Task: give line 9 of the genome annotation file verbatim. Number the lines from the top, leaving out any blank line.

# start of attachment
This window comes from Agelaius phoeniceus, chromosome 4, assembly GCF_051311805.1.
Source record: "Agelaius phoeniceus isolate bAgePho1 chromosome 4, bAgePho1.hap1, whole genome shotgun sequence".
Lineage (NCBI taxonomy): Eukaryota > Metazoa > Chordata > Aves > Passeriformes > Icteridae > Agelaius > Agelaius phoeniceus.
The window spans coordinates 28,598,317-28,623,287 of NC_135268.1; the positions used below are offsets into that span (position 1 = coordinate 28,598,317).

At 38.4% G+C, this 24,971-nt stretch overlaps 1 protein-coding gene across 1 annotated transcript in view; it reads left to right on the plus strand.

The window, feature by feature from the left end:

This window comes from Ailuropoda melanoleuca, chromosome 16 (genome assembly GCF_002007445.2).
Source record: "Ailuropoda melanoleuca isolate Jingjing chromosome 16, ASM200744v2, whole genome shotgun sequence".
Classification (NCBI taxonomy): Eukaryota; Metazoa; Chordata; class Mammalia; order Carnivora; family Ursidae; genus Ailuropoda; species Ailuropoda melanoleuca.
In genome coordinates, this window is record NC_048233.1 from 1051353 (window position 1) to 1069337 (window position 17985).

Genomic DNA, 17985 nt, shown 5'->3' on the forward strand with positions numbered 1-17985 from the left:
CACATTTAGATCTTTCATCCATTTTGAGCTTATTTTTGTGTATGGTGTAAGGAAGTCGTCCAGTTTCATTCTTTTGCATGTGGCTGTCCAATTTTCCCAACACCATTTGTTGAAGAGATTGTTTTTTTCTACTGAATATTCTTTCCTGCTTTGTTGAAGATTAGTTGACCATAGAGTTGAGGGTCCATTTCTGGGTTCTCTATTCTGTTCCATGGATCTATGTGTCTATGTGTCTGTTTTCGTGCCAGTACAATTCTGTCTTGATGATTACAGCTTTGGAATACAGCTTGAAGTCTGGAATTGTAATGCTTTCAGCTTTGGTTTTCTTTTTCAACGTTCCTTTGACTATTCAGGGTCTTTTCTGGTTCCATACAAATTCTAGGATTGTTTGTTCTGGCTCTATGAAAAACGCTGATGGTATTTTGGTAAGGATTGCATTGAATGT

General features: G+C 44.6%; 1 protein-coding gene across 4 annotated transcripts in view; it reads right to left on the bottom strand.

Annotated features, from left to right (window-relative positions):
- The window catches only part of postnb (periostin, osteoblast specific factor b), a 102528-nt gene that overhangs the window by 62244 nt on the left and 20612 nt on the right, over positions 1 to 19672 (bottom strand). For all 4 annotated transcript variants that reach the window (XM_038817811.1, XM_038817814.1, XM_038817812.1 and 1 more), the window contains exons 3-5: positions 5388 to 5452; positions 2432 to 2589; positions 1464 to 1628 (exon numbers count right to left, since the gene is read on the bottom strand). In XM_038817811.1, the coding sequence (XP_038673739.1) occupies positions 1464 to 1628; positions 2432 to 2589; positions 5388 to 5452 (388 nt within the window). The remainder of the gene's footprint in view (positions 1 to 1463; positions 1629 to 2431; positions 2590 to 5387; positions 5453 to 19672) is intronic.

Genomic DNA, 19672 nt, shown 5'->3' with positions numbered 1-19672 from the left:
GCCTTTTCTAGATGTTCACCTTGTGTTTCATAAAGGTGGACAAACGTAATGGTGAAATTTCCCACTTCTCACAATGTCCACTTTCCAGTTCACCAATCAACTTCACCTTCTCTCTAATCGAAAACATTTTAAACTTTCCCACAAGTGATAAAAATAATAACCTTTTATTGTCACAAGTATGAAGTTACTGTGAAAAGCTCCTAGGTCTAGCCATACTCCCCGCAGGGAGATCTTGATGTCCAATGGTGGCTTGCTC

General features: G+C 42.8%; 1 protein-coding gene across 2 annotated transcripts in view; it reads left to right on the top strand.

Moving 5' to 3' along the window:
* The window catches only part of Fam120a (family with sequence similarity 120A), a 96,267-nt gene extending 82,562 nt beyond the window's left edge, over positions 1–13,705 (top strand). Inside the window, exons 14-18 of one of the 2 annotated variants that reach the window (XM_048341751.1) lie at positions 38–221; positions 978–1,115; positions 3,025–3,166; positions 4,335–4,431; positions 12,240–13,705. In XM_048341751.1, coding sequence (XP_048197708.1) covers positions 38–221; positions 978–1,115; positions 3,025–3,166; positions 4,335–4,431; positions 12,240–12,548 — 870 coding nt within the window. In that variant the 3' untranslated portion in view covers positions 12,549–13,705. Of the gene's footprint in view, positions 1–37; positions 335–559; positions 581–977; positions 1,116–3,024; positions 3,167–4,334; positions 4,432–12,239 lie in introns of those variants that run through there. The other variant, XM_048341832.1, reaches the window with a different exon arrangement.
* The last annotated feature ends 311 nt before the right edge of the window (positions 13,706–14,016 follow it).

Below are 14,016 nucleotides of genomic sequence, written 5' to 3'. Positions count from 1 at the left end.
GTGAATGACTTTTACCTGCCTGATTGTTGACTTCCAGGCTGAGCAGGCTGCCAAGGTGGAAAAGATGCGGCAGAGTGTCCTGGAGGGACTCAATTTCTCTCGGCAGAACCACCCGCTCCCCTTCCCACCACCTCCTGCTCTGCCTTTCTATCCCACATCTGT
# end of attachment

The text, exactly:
Classification (NCBI taxonomy): Eukaryota; Metazoa; Chordata; class Mammalia; order Carnivora; family Ursidae; genus Ailuropoda; species Ailuropoda melanoleuca.